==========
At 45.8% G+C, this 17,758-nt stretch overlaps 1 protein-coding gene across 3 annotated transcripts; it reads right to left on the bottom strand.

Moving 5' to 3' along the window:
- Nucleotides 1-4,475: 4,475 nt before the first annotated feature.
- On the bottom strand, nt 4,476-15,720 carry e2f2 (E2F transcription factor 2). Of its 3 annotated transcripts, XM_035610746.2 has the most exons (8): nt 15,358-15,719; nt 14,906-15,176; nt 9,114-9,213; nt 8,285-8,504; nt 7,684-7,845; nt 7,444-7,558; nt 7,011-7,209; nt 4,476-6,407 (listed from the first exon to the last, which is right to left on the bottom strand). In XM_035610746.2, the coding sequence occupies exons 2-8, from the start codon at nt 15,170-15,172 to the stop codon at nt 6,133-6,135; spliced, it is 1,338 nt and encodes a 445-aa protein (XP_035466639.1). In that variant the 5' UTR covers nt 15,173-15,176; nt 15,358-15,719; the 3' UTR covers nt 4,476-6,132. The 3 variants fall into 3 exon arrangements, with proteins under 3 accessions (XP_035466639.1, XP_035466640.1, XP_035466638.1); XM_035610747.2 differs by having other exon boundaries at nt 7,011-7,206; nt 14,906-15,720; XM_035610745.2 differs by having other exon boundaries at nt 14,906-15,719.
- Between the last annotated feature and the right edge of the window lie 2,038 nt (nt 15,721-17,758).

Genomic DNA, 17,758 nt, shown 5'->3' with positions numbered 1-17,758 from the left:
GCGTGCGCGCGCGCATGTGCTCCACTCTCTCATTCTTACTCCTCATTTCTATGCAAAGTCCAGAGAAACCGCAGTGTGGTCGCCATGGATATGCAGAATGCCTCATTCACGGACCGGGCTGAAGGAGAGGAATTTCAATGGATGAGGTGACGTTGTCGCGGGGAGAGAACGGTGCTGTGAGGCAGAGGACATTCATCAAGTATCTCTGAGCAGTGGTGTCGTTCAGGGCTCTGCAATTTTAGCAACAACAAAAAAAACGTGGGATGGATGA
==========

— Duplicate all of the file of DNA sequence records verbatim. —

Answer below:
At 45.8% G+C, this 17,758-nt stretch overlaps 1 protein-coding gene across 3 annotated transcripts; it reads right to left on the bottom strand.

Moving 5' to 3' along the window:
- Nucleotides 1-4,475: 4,475 nt before the first annotated feature.
- On the bottom strand, nt 4,476-15,720 carry e2f2 (E2F transcription factor 2). Of its 3 annotated transcripts, XM_035610746.2 has the most exons (8): nt 15,358-15,719; nt 14,906-15,176; nt 9,114-9,213; nt 8,285-8,504; nt 7,684-7,845; nt 7,444-7,558; nt 7,011-7,209; nt 4,476-6,407 (listed from the first exon to the last, which is right to left on the bottom strand). In XM_035610746.2, the coding sequence occupies exons 2-8, from the start codon at nt 15,170-15,172 to the stop codon at nt 6,133-6,135; spliced, it is 1,338 nt and encodes a 445-aa protein (XP_035466639.1). In that variant the 5' UTR covers nt 15,173-15,176; nt 15,358-15,719; the 3' UTR covers nt 4,476-6,132. The 3 variants fall into 3 exon arrangements, with proteins under 3 accessions (XP_035466639.1, XP_035466640.1, XP_035466638.1); XM_035610747.2 differs by having other exon boundaries at nt 7,011-7,206; nt 14,906-15,720; XM_035610745.2 differs by having other exon boundaries at nt 14,906-15,719.
- Between the last annotated feature and the right edge of the window lie 2,038 nt (nt 15,721-17,758).

Genomic DNA, 17,758 nt, shown 5'->3' with positions numbered 1-17,758 from the left:
GCGTGCGCGCGCGCATGTGCTCCACTCTCTCATTCTTACTCCTCATTTCTATGCAAAGTCCAGAGAAACCGCAGTGTGGTCGCCATGGATATGCAGAATGCCTCATTCACGGACCGGGCTGAAGGAGAGGAATTTCAATGGATGAGGTGACGTTGTCGCGGGGAGAGAACGGTGCTGTGAGGCAGAGGACATTCATCAAGTATCTCTGAGCAGTGGTGTCGTTCAGGGCTCTGCAATTTTAGCAACAACAAAAAAAACGTGGGATGGATGA